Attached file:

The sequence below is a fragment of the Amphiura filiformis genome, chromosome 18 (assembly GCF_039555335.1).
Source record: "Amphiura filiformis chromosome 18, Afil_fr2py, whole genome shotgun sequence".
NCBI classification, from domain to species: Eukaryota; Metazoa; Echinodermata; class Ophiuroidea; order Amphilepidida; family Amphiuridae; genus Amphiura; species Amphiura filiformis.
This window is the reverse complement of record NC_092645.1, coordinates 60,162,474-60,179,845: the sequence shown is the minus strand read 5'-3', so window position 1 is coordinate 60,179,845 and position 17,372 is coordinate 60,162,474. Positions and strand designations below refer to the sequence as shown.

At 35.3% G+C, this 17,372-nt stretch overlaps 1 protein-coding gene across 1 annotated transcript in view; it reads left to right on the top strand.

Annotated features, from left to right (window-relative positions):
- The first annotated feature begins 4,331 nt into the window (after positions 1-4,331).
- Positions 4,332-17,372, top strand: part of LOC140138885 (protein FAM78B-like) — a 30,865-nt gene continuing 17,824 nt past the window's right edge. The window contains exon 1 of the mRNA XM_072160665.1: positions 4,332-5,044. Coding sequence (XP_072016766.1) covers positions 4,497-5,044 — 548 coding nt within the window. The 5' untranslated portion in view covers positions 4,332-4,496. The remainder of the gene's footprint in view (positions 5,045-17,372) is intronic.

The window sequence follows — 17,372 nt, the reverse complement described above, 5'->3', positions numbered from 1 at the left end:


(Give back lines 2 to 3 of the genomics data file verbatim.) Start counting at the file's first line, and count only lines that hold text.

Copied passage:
Source record: "Amphiura filiformis chromosome 18, Afil_fr2py, whole genome shotgun sequence".
NCBI classification, from domain to species: Eukaryota; Metazoa; Echinodermata; class Ophiuroidea; order Amphilepidida; family Amphiuridae; genus Amphiura; species Amphiura filiformis.